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Impacts of large and small barriers on fish assemblage composition assessed using environmental DNA metabarcoding
Science of The Total Environment, Volume: 790, Start page: 148054
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River fragmentation caused by instream barriers is a leading cause of biodiversity loss, particularly for freshwater migratory fish, the vertebrate group that has suffered the steepest decline. However, most studies have tended to focus on the impacts of large dams on only a few taxa. We estimated t...
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River fragmentation caused by instream barriers is a leading cause of biodiversity loss, particularly for freshwater migratory fish, the vertebrate group that has suffered the steepest decline. However, most studies have tended to focus on the impacts of large dams on only a few taxa. We estimated the cumulative impact of both large and small barriers on fish species richness and relative abundance along an altitudinal gradient in the main stem of the River Allier (France). Using eDNA metabarcoding, we identified 24 fish zero-radius operational taxonomic units (zOTUs), corresponding to 26 species distributed along the main stem of the river. Elevation explained the greatest amount of variation in fish distribution, together with average flow, barrier density and its interaction with cumulative barrier height. Based on eDNA, the largest discontinuity in species richness was not related to the location of Poutès, the largest dam in the system, but located downstream from it. Our results indicate that, in addition to the more obvious effects of large dams on migratory fish such as the Atlantic salmon, the cumulative effects of small barriers can have widespread impacts on fish species richness and relative abundance, which should not be overlooked. We suggest that, as for other fragmented rivers, acting on numerous small barriers might bring about greater benefits in fish species richness than focusing only on the largest dams.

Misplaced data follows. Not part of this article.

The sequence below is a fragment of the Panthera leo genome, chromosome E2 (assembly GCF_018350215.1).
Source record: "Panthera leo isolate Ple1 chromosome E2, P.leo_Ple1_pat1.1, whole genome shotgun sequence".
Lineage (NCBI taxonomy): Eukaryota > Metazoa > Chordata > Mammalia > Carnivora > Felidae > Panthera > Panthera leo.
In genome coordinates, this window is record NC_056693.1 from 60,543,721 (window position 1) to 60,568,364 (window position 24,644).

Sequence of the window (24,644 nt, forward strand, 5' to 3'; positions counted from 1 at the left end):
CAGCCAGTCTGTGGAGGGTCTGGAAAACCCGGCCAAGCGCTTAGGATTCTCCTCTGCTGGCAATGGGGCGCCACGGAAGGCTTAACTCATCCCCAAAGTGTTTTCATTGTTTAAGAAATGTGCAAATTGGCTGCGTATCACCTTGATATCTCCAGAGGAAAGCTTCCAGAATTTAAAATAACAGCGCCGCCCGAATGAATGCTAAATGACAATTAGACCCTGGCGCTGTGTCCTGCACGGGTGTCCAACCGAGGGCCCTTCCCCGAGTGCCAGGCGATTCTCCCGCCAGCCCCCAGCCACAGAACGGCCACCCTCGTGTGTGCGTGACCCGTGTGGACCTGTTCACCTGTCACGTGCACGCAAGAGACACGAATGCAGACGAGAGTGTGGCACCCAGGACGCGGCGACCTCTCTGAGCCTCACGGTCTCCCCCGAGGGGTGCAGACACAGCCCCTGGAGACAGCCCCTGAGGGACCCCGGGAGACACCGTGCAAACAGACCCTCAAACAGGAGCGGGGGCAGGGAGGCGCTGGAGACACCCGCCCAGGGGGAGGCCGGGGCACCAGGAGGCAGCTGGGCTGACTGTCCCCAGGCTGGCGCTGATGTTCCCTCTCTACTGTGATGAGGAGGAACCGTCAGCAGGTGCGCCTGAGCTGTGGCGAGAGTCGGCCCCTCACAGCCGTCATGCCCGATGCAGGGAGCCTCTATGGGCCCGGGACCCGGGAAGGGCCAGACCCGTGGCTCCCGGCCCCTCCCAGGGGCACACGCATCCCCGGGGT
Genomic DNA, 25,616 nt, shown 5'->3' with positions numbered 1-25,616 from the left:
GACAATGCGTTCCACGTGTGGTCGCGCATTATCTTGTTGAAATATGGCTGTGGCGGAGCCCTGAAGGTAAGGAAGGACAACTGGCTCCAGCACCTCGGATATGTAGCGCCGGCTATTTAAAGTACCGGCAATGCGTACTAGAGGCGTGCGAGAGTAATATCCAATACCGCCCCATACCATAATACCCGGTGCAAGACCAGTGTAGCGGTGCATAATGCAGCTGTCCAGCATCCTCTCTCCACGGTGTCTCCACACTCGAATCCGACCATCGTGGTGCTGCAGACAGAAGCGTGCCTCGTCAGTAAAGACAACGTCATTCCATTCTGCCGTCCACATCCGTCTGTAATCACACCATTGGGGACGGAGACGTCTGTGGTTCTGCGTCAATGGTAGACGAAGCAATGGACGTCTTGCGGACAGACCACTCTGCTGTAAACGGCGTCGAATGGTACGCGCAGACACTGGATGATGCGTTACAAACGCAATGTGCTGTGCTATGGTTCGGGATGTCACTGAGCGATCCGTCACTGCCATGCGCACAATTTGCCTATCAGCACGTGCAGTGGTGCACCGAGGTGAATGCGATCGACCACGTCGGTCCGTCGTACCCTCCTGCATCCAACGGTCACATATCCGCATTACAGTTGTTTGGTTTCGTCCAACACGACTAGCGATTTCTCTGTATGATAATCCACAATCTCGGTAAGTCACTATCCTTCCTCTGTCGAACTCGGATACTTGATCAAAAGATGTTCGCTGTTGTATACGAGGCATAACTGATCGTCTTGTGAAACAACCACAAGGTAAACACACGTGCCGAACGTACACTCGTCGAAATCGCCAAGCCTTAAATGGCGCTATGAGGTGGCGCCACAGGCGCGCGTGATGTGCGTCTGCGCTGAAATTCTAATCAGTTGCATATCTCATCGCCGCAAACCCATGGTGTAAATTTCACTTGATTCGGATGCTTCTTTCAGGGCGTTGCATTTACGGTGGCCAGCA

River connectivity; Habitat fragmentation; Dam; Rheophilic; eDNA
Faculty of Science and Engineering
This study was funded by the EC Horizon 2020 Research and Innovation Programme, AMBER (Adaptive Management of Barriers in European Rivers) Project, grant agreement number 689682, led by C.G.L.